Learning about MUDs (was: Re: [MUD-Dev] Re: MUD-Dev digest, Vol 1 #301 - 15 msgs)

Jim S dlur at chartermi.net
Tue Apr 3 18:51:01 New Zealand Standard Time 2001

<EdNote: Second and third level attributions fixed>

[Brian 'Psychochild' Green wrote:]
> Brad McQuaid wrote:
>> Brian Green wrote:

> Nice to see you posting on the list again, Brad.  I'll try to be
> nicer this time around. :)

>>> Every high profile, commercial online RPG has had its economy
>>> broken.
>> Honestly, we weren't shocked at all, and knew it would happen.
> This is the first time I've read this from a developer. :) I've read
> several papers (admittedly not by EQ developers) where developers
> have stated that they were shocked by this phenomenon.

I think in part(and of course I can't speak for Brad) the reason he
may not have been overly suprised at the turn of events which created
the economy that now exists on Everquest relates directly to his(and
my) earlier days of playing text based MUDs, Sojourn in particular.
I've never personally played Everquest because of my abhorance for
graphics and my love of text, but by word of mouth a lot of parallels
can be drawn between it and many of the Diku derrivitave MUDs out
there.  I'm beginning to see the early signs of this type of economy
developing on the MUD I co-run.  Drawing from my past experiences as a
player on Sojourn I wasn't at all supprised when Exile's similar
system evolved into an entirely player-player economy.  Very few items
are sold to NPCs.  Quite a few are bought from NPCs although these
tend to be only temporary use items which just act as a drain on the
currency economy such as potions, scrolls, and food.


>> That said, I'm not totally happy with platinum's value at the
>> high-end, and that's why we've put in various money sinks recently
>> (coffins for corpse retrievals, other costly spell components,
>> etc.)
> Which helps demonstrates my point that the standard currency,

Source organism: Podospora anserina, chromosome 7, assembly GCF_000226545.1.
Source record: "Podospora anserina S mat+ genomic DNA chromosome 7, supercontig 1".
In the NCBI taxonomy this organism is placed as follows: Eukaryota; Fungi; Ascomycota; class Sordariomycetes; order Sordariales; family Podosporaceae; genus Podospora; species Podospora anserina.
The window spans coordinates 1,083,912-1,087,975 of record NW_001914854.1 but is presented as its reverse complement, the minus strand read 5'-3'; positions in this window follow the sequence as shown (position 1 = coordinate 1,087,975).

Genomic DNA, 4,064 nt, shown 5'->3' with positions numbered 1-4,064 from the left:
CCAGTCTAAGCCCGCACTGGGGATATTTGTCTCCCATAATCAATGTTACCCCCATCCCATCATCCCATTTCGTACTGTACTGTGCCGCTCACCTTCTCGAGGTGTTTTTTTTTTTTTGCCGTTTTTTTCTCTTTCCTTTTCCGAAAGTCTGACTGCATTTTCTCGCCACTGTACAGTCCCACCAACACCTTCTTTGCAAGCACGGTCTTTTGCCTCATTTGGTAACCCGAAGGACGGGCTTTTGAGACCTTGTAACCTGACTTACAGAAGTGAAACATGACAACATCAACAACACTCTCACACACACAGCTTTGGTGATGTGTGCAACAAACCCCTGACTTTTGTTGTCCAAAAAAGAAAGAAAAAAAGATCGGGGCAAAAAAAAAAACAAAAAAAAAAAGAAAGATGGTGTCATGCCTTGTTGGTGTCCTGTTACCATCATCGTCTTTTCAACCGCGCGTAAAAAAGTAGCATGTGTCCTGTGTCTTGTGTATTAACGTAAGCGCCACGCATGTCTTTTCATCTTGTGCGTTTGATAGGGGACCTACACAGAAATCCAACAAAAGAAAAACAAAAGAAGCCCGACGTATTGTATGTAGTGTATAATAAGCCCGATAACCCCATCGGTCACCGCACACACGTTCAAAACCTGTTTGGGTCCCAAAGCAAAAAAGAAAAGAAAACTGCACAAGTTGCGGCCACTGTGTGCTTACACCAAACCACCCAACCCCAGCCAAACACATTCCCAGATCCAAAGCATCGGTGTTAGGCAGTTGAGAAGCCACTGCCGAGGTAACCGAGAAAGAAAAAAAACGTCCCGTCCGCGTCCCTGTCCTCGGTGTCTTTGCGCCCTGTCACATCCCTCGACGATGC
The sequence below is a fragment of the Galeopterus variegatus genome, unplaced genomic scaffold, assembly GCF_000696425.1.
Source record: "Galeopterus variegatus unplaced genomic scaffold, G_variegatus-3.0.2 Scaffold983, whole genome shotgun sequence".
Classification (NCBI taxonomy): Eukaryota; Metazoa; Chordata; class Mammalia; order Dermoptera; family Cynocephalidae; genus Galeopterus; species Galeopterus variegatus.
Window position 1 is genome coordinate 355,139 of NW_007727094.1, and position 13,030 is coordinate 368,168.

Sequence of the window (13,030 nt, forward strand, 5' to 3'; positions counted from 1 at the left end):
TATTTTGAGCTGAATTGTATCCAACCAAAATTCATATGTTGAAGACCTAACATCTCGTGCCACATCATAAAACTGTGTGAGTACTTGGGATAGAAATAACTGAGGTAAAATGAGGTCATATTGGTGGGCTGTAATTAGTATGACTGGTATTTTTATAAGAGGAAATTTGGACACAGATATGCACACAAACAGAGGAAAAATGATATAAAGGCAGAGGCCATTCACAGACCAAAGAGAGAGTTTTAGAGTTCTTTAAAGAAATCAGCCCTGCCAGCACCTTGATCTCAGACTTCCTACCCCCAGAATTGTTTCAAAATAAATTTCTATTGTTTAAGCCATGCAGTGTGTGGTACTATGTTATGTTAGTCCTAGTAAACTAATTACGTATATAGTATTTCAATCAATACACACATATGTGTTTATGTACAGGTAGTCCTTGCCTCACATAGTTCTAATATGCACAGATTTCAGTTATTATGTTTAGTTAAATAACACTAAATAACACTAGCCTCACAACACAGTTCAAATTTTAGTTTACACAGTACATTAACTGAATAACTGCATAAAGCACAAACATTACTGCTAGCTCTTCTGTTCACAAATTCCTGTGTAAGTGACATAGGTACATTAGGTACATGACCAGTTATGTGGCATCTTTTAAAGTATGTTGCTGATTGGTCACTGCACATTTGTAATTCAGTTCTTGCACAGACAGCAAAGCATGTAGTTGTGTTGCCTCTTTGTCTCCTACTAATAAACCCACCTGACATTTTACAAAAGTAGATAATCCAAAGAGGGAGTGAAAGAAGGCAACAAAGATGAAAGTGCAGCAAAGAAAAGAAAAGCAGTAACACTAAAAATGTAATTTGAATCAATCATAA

> platinum, has become too common.  As platinum is taken out of the
> game (hopefully about as fast as it enters the game), then the value
> falls more in line with expectations.  Broken doesn't mean
> irreparable.
A couple of good currency drains along with a tweaking of the rate at
which the currency enters the game should resolve a lot of this.  One
thing does bother me with this whole economic theory, or perhaps it's
just something which is currently missing from the debate.  In every
real world economy that I've been a part of the poor stay poor and the
rich get richer.  I think in a lot of ways this carries over to the
virtual worlds of MUDs and MMOGs.  A person just starting out stays
relatively poor and at that point currency does generally mean
something.  I know from my experiences as a player that when I was
just starting out I'd generally scrimp and save every last copper
piece.  As a player advances in the game and becomes 'higher level'
currency becomes more abundant.  The ratio of low level players to
high level players is pretty high, just as the ratio of poor and
middle class to rich people is in the real world.  In a MMOG the vast
majority of currency in the game is generally hoarded by those of high
level.  If you consider those players to be the rich folks in the
world it's no wonder they don't value a 'dollar'.  Most well-to-do
folks would think nothing of spending $30,000 for a car or a few
hundred thousand for a house.  Also a large portion of a well-off
person's value is generally held not in liquid assets, but in
properties such as land, houses, cars, and tradeable stocks.  Hmmm,
looks to me as though the rich people in our world trade property
(stocks, bonds, futures, and commodities such as gold and silver) in
much the same way that high level players on MMOGs trade rare and
no-drop items, except that in the real world the commodities are not
being traded because they are 'needed' but with the hope the they will
make the trader more rich.  Actually though I've seen this happen
several times with players who would only engage in player-player
trading so that they could eventually get better items so that they
could trade for even better items, and so on.

Jim Sykora
Co-Owner & Head Areas - ExileMUD
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MUD-Dev at kanga.nu

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